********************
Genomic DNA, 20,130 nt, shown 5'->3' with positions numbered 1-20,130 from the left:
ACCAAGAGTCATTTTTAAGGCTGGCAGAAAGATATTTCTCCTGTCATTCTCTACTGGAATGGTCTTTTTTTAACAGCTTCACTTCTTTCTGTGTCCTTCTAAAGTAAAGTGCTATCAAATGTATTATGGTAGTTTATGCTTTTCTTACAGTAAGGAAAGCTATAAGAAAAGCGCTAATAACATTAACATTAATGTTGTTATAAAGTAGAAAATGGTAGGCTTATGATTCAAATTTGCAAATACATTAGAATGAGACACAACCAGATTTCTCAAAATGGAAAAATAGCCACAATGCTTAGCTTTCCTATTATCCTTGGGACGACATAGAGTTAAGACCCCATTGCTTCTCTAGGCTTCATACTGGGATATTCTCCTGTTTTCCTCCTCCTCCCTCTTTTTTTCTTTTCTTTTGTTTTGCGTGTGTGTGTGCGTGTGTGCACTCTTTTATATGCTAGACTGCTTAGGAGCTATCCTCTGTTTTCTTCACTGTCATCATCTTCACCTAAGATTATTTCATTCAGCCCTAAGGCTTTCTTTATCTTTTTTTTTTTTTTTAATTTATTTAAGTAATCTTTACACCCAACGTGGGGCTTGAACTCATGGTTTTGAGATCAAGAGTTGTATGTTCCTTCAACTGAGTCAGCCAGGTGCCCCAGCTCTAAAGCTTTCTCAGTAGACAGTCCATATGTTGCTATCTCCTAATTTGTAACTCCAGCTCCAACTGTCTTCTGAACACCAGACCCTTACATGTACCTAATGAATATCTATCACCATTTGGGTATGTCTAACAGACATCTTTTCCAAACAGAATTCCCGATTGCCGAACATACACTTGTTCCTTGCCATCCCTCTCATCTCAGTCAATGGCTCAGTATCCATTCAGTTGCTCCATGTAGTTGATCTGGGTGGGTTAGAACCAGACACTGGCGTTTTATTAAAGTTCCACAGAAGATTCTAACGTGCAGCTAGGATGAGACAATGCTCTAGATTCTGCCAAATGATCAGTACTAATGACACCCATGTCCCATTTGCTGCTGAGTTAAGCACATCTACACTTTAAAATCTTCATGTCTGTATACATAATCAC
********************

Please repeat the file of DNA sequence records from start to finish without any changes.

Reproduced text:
Genomic DNA, 20,130 nt, shown 5'->3' with positions numbered 1-20,130 from the left:
ACCAAGAGTCATTTTTAAGGCTGGCAGAAAGATATTTCTCCTGTCATTCTCTACTGGAATGGTCTTTTTTTAACAGCTTCACTTCTTTCTGTGTCCTTCTAAAGTAAAGTGCTATCAAATGTATTATGGTAGTTTATGCTTTTCTTACAGTAAGGAAAGCTATAAGAAAAGCGCTAATAACATTAACATTAATGTTGTTATAAAGTAGAAAATGGTAGGCTTATGATTCAAATTTGCAAATACATTAGAATGAGACACAACCAGATTTCTCAAAATGGAAAAATAGCCACAATGCTTAGCTTTCCTATTATCCTTGGGACGACATAGAGTTAAGACCCCATTGCTTCTCTAGGCTTCATACTGGGATATTCTCCTGTTTTCCTCCTCCTCCCTCTTTTTTTCTTTTCTTTTGTTTTGCGTGTGTGTGTGCGTGTGTGCACTCTTTTATATGCTAGACTGCTTAGGAGCTATCCTCTGTTTTCTTCACTGTCATCATCTTCACCTAAGATTATTTCATTCAGCCCTAAGGCTTTCTTTATCTTTTTTTTTTTTTTTAATTTATTTAAGTAATCTTTACACCCAACGTGGGGCTTGAACTCATGGTTTTGAGATCAAGAGTTGTATGTTCCTTCAACTGAGTCAGCCAGGTGCCCCAGCTCTAAAGCTTTCTCAGTAGACAGTCCATATGTTGCTATCTCCTAATTTGTAACTCCAGCTCCAACTGTCTTCTGAACACCAGACCCTTACATGTACCTAATGAATATCTATCACCATTTGGGTATGTCTAACAGACATCTTTTCCAAACAGAATTCCCGATTGCCGAACATACACTTGTTCCTTGCCATCCCTCTCATCTCAGTCAATGGCTCAGTATCCATTCAGTTGCTCCATGTAGTTGATCTGGGTGGGTTAGAACCAGACACTGGCGTTTTATTAAAGTTCCACAGAAGATTCTAACGTGCAGCTAGGATGAGACAATGCTCTAGATTCTGCCAAATGATCAGTACTAATGACACCCATGTCCCATTTGCTGCTGAGTTAAGCACATCTACACTTTAAAATCTTCATGTCTGTATACATAATCAC